Chicken is the classic pairing for tarragon. Several cooks will tell you to make tarragon butter and put it under the skin of chicken for roasting. Poulet au vinaigre - chicken in vinegar is a classic French dish - indeed Delia's recipe above, is, by her own admission a variation and features tarragon. But Nigel Slater and Hugh Fearnley-Whittingstall also think that it goes amazingly well with rabbit with the River Cottage guy even suggesting squirrels! Well we don't have squirrels here, but I don't think even the British eat squirrels do they? Other than gypsies that is. But that might be legend anyway. I know they are cute but they are a pest I believe, so maybe the River Cottage crew go out and hunt them.
Actually when you look at all those lists of things that tarragon goes with, there are only a few things on that list - with chicken at the top of it. Then comes cream and eggs, and maybe fish. Not everyone seems to be convinced by fish. But they also seem to agree on tomatoes - which is a little odd to me and rather different from those other things. But I did find this very easy and very tempting dish from Nigel Slater - Baked tomatoes with tarragon oil. It would make a good first course or brunch dish don't you think?
And then there is another classic:
"The crowning glory, the whole point of this herb, is as the principal flavour in sauce Béarnaise, the unctuous, egg-yolk rich emollient for steak." Nigel Slater
Mind you various snooty chefs make statements like it takes a lifetime to learn to make this. Not quite true, but not that easy I guess. If you want to give it a go, Guillaume Brahimi demonstrated how to make it on his Plat du Tour program recently.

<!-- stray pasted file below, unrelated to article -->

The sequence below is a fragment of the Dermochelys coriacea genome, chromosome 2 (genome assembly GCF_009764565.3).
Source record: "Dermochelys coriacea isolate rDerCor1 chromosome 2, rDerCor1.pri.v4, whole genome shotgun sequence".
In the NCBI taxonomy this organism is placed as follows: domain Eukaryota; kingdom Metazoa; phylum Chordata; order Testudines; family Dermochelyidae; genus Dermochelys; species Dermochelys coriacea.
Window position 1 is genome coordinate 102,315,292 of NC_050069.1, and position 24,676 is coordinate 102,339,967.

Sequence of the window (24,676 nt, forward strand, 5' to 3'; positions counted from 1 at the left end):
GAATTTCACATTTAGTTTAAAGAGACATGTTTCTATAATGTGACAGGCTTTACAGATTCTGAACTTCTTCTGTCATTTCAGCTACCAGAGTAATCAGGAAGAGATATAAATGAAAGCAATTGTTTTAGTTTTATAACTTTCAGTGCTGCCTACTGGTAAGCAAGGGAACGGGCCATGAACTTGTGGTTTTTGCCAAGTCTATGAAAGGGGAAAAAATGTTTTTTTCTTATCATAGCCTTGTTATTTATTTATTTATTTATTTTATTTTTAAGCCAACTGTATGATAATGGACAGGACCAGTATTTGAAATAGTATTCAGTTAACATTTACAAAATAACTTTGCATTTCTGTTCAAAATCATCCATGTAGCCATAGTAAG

It is also the chief ingredient in Sauce Ravigote, which Hugh Fearnley-Whittingstall outlines:
"Its gutsy flavour means tarragon goes well with other strong ingredients in a ravigote sauce: chop lots of tarragon, chives, chervil, parsley and watercress, and mix them with some chopped anchovies, capers and cornichons, then stir in some olive oil, a tiny splash of tarragon vinegar, a little lemon juice and a dab of Dijon mustard. It's delicious with cold chicken, or beef, or simply grilled or barbecued fish." Hugh Fearnley-Whittingstall
In these troubled times we are perhaps all having just a little bit more alcohol than usual and I did see this drink called a Tarragon Collins from the Guardian which I have to say sounded rather attractive for a sunny day. It's gin based with some lemon juice and sparkling water flavoured with a tarragon syrup. Yes I could be very tempted by that.
Almost all of the cookery writers that I looked at for this post regarded tarragon as special and perhaps the height of herb heaven. So when Bunnings opens again go buy yourself a plant and put it in your garden or a pot and dine like a king - or queen - every now and then. Or maybe just make the tarragon syrup and sip on a gin as the sun goes down.